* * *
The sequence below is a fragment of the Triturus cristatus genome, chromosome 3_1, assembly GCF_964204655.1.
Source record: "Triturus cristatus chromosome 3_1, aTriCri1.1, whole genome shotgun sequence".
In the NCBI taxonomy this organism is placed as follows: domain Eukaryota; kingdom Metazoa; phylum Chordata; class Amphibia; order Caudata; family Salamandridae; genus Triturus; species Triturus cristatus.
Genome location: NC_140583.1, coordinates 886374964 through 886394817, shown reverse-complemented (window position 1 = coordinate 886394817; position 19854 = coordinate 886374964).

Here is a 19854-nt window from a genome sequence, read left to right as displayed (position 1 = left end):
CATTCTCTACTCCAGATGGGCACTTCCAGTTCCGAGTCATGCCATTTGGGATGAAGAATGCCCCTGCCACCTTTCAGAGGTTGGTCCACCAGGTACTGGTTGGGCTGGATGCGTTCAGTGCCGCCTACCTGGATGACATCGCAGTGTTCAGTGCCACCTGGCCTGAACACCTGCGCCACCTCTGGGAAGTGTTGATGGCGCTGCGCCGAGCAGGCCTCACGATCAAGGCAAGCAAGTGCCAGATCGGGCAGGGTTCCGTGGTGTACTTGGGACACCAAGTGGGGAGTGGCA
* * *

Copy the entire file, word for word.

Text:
The sequence below is a fragment of the Triturus cristatus genome, chromosome 3_1, assembly GCF_964204655.1.
Source record: "Triturus cristatus chromosome 3_1, aTriCri1.1, whole genome shotgun sequence".
In the NCBI taxonomy this organism is placed as follows: domain Eukaryota; kingdom Metazoa; phylum Chordata; class Amphibia; order Caudata; family Salamandridae; genus Triturus; species Triturus cristatus.
Genome location: NC_140583.1, coordinates 886374964 through 886394817, shown reverse-complemented (window position 1 = coordinate 886394817; position 19854 = coordinate 886374964).

Here is a 19854-nt window from a genome sequence, read left to right as displayed (position 1 = left end):
CATTCTCTACTCCAGATGGGCACTTCCAGTTCCGAGTCATGCCATTTGGGATGAAGAATGCCCCTGCCACCTTTCAGAGGTTGGTCCACCAGGTACTGGTTGGGCTGGATGCGTTCAGTGCCGCCTACCTGGATGACATCGCAGTGTTCAGTGCCACCTGGCCTGAACACCTGCGCCACCTCTGGGAAGTGTTGATGGCGCTGCGCCGAGCAGGCCTCACGATCAAGGCAAGCAAGTGCCAGATCGGGCAGGGTTCCGTGGTGTACTTGGGACACCAAGTGGGGAGTGGCA